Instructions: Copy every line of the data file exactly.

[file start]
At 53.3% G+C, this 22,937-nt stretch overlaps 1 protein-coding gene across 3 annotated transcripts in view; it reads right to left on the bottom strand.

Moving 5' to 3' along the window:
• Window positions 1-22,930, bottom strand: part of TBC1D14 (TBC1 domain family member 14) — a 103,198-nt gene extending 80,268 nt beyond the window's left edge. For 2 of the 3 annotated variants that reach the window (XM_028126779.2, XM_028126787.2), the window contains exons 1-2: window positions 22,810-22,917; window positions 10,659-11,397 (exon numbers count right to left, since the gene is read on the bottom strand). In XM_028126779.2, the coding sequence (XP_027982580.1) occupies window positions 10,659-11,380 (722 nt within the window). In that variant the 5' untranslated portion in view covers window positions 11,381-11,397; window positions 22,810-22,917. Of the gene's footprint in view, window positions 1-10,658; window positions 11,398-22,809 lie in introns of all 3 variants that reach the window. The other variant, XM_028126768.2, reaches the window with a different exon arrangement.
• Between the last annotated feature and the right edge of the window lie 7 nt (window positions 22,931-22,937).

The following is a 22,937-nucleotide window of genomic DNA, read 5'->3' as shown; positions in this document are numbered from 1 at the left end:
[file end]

At 53.3% G+C, this 22,937-nt stretch overlaps 1 protein-coding gene across 3 annotated transcripts in view; it reads right to left on the bottom strand.

Moving 5' to 3' along the window:
• Window positions 1-22,930, bottom strand: part of TBC1D14 (TBC1 domain family member 14) — a 103,198-nt gene extending 80,268 nt beyond the window's left edge. For 2 of the 3 annotated variants that reach the window (XM_028126779.2, XM_028126787.2), the window contains exons 1-2: window positions 22,810-22,917; window positions 10,659-11,397 (exon numbers count right to left, since the gene is read on the bottom strand). In XM_028126779.2, the coding sequence (XP_027982580.1) occupies window positions 10,659-11,380 (722 nt within the window). In that variant the 5' untranslated portion in view covers window positions 11,381-11,397; window positions 22,810-22,917. Of the gene's footprint in view, window positions 1-10,658; window positions 11,398-22,809 lie in introns of all 3 variants that reach the window. The other variant, XM_028126768.2, reaches the window with a different exon arrangement.
• Between the last annotated feature and the right edge of the window lie 7 nt (window positions 22,931-22,937).

The following is a 22,937-nucleotide window of genomic DNA, read 5'->3' as shown; positions in this document are numbered from 1 at the left end: